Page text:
Every Oscar contender crafts a narrative to get them to the win. Johansson is the movie star who is proving her bonafides as a dramatic actress working for a respected auteur, Noah Baumbach, and “Marriage Story” is the perfect Oscar narrative: Johansson started as a child actress who grew up before our eyes, from Robert Redford’s “The Horse Whisperer” through indie “Ghost World” and global hit “Lucy” and her recurring role as Black Widow in the Marvel movies, which will finally yield a spin-off standalone carried by Johansson.
Where Oscars are concerned, it’s far better to star in a praised movie than a weak one. That’s the challenge for Zellweger. She’s a 50-year-old chameleon (the “Bridget Jones’ Diary” series, “Jerry Maguire”) who last scored a nomination in 2004, took herself out of the limelight for six years, and returned in a series of small indies before landing this juicy comeback role. Although she never trained as a musical player, she convinced everyone of her Broadway chops in her nominated role as Roxie Hart in Rob Marshall’s “Chicago.” And she does it again in “Judy.” Zellweger, like Garland herself, is drawing sympathy.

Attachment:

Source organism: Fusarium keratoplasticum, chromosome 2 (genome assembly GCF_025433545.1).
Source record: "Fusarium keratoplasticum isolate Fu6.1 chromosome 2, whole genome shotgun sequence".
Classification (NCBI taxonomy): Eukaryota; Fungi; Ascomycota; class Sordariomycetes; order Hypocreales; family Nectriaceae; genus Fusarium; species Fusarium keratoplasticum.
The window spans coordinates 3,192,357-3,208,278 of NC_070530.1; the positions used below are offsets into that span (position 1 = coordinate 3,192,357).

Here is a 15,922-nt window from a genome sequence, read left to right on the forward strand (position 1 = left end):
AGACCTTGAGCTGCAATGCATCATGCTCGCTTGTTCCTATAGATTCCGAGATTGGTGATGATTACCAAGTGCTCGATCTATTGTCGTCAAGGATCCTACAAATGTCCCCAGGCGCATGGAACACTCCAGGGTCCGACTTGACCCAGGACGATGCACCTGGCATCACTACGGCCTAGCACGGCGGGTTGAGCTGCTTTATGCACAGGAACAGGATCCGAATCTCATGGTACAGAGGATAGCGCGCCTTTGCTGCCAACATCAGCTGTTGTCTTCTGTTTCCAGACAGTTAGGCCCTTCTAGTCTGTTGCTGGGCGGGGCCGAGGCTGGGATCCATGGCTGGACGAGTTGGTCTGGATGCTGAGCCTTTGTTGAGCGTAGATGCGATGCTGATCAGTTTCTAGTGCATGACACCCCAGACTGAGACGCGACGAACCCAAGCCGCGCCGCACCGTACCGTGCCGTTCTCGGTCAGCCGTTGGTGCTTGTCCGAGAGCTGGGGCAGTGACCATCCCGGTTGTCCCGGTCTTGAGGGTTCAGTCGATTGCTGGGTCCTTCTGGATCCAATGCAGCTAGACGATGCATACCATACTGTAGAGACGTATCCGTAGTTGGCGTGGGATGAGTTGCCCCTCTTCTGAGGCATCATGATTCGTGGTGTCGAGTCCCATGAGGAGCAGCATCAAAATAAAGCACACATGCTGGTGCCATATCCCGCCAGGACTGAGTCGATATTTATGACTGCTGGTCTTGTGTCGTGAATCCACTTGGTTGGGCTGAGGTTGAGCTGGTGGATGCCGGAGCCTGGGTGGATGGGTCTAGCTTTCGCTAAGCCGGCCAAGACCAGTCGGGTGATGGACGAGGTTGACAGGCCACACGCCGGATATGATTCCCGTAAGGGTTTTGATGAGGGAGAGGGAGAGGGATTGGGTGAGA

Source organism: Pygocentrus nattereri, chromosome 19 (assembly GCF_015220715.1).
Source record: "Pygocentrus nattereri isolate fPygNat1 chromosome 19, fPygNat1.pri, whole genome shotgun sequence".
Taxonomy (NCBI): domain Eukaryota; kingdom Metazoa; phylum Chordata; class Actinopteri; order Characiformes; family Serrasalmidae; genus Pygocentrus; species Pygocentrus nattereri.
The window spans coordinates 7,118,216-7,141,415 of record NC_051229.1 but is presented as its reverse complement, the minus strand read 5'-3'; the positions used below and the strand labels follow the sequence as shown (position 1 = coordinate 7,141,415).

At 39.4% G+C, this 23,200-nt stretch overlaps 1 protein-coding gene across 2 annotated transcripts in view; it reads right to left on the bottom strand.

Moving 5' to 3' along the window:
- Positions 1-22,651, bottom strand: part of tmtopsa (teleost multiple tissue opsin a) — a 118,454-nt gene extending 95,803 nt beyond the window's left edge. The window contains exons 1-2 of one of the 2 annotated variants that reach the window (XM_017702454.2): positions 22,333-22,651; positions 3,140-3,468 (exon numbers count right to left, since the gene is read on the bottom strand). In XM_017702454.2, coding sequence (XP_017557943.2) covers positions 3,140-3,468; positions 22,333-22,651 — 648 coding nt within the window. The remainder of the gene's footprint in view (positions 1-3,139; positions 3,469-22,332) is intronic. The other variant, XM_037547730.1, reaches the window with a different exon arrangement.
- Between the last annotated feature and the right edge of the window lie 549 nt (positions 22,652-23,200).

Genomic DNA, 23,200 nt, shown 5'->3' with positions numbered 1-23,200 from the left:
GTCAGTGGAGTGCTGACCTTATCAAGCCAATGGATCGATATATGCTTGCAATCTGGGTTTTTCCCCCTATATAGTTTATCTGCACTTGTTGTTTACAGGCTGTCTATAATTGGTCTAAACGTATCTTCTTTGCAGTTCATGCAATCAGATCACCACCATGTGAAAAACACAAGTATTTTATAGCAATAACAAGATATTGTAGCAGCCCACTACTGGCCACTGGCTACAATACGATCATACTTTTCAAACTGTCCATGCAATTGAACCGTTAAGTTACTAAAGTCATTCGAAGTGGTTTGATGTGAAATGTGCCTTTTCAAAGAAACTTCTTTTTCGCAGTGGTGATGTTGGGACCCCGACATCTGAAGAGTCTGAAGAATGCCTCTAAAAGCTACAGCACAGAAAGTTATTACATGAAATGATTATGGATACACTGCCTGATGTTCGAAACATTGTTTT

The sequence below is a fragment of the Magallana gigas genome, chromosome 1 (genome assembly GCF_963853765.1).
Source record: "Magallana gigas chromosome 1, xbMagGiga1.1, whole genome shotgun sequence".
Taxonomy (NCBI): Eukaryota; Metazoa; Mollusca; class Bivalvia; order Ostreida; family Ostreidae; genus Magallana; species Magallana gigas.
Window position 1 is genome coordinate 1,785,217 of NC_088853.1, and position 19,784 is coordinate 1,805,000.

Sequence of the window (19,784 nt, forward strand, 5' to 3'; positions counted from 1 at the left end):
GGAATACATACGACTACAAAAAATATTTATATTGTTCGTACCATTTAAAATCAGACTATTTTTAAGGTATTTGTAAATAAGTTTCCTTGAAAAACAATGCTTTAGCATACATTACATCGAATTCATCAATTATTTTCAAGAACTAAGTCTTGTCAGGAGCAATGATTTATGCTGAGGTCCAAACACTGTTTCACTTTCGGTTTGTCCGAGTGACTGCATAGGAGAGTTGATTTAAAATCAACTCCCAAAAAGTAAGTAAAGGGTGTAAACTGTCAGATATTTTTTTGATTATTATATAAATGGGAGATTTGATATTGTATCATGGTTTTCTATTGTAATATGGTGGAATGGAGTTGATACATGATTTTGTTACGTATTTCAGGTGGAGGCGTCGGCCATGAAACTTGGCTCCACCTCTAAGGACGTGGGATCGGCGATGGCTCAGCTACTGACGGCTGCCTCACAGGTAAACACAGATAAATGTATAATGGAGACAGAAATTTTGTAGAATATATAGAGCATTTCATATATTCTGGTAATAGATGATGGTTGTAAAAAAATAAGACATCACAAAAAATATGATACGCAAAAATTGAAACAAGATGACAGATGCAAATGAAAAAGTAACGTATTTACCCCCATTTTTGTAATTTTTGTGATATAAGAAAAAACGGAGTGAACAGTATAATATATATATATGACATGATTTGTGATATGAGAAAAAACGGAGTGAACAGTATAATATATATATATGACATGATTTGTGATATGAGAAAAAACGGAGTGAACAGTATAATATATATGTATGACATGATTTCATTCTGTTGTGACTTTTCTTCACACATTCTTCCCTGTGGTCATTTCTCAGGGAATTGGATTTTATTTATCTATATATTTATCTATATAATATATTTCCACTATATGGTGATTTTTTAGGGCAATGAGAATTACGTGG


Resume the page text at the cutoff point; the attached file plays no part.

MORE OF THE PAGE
But the movie she’s in, directed by Rupert Goold, is not that strong. (It’s at 66 on Metacritic.) Roadside Attractions is chasing two goals: to open the movie September 27, riding the great word of mouth generated from the festivals, and push for Zellweger’s Oscar. The distributor, with the right stuff, has delivered such Oscar-contenders as “Biutiful,” “Winter’s Bone,” and “Albert Nobbs.” “Judy” should draw audiences in theaters on the road to Zellweger SAG, Golden Globes, and Oscar nominations. Beating Johansson is another matter.